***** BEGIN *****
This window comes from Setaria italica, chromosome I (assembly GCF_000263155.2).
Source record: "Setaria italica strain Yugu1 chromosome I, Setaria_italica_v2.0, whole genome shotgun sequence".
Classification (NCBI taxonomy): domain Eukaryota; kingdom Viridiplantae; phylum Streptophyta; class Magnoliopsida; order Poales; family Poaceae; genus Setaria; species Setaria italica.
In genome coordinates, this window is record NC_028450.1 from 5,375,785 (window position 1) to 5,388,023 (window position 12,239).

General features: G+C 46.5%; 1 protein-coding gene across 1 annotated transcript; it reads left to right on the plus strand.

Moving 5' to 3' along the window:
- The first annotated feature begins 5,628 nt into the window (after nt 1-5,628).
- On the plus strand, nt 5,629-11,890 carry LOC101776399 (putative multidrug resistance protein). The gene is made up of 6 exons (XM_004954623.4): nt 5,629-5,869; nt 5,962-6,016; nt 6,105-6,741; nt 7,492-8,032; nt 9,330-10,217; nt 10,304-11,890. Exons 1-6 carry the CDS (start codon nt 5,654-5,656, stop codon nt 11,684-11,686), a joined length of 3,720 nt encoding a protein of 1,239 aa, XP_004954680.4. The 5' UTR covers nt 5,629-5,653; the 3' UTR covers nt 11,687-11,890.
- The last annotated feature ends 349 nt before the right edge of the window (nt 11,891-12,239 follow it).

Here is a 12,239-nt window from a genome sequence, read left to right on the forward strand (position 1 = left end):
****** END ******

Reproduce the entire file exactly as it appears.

This window comes from Setaria italica, chromosome I (assembly GCF_000263155.2).
Source record: "Setaria italica strain Yugu1 chromosome I, Setaria_italica_v2.0, whole genome shotgun sequence".
Classification (NCBI taxonomy): domain Eukaryota; kingdom Viridiplantae; phylum Streptophyta; class Magnoliopsida; order Poales; family Poaceae; genus Setaria; species Setaria italica.
In genome coordinates, this window is record NC_028450.1 from 5,375,785 (window position 1) to 5,388,023 (window position 12,239).

General features: G+C 46.5%; 1 protein-coding gene across 1 annotated transcript; it reads left to right on the plus strand.

Moving 5' to 3' along the window:
- The first annotated feature begins 5,628 nt into the window (after nt 1-5,628).
- On the plus strand, nt 5,629-11,890 carry LOC101776399 (putative multidrug resistance protein). The gene is made up of 6 exons (XM_004954623.4): nt 5,629-5,869; nt 5,962-6,016; nt 6,105-6,741; nt 7,492-8,032; nt 9,330-10,217; nt 10,304-11,890. Exons 1-6 carry the CDS (start codon nt 5,654-5,656, stop codon nt 11,684-11,686), a joined length of 3,720 nt encoding a protein of 1,239 aa, XP_004954680.4. The 5' UTR covers nt 5,629-5,653; the 3' UTR covers nt 11,687-11,890.
- The last annotated feature ends 349 nt before the right edge of the window (nt 11,891-12,239 follow it).

Here is a 12,239-nt window from a genome sequence, read left to right on the forward strand (position 1 = left end):